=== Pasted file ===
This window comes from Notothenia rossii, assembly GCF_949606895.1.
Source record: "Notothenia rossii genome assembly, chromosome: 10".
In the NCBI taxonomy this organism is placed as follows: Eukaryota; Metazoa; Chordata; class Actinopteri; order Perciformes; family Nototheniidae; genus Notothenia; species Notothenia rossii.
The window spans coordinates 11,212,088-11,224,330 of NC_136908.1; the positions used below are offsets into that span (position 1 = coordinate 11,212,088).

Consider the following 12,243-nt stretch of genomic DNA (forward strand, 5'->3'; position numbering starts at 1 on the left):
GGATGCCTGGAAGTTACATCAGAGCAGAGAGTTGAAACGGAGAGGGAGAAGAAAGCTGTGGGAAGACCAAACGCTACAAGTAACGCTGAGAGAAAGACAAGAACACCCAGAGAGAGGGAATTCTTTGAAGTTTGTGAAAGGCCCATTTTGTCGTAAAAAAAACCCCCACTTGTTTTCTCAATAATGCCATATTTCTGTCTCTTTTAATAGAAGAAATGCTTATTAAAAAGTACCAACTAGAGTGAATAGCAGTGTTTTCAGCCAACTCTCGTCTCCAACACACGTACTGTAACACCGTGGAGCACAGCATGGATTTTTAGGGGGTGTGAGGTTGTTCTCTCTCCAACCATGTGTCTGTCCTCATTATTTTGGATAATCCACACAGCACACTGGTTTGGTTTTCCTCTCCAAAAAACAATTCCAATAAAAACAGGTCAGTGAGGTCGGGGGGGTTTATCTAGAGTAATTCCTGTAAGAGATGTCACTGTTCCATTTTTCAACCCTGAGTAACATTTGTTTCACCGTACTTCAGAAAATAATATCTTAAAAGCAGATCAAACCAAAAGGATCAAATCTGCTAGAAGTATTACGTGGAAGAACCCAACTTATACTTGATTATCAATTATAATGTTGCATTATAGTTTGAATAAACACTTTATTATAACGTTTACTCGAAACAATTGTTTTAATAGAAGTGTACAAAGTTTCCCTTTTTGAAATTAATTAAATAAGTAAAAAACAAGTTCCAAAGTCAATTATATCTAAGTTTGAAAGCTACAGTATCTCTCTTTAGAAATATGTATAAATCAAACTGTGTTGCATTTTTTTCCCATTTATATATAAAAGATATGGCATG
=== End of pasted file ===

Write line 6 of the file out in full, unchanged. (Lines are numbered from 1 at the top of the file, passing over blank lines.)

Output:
GGATGCCTGGAAGTTACATCAGAGCAGAGAGTTGAAACGGAGAGGGAGAAGAAAGCTGTGGGAAGACCAAACGCTACAAGTAACGCTGAGAGAAAGACAAGAACACCCAGAGAGAGGGAATTCTTTGAAGTTTGTGAAAGGCCCATTTTGTCGTAAAAAAAACCCCCACTTGTTTTCTCAATAATGCCATATTTCTGTCTCTTTTAATAGAAGAAATGCTTATTAAAAAGTACCAACTAGAGTGAATAGCAGTGTTTTCAGCCAACTCTCGTCTCCAACACACGTACTGTAACACCGTGGAGCACAGCATGGATTTTTAGGGGGTGTGAGGTTGTTCTCTCTCCAACCATGTGTCTGTCCTCATTATTTTGGATAATCCACACAGCACACTGGTTTGGTTTTCCTCTCCAAAAAACAATTCCAATAAAAACAGGTCAGTGAGGTCGGGGGGGTTTATCTAGAGTAATTCCTGTAAGAGATGTCACTGTTCCATTTTTCAACCCTGAGTAACATTTGTTTCACCGTACTTCAGAAAATAATATCTTAAAAGCAGATCAAACCAAAAGGATCAAATCTGCTAGAAGTATTACGTGGAAGAACCCAACTTATACTTGATTATCAATTATAATGTTGCATTATAGTTTGAATAAACACTTTATTATAACGTTTACTCGAAACAATTGTTTTAATAGAAGTGTACAAAGTTTCCCTTTTTGAAATTAATTAAATAAGTAAAAAACAAGTTCCAAAGTCAATTATATCTAAGTTTGAAAGCTACAGTATCTCTCTTTAGAAATATGTATAAATCAAACTGTGTTGCATTTTTTTCCCATTTATATATAAAAGATATGGCATG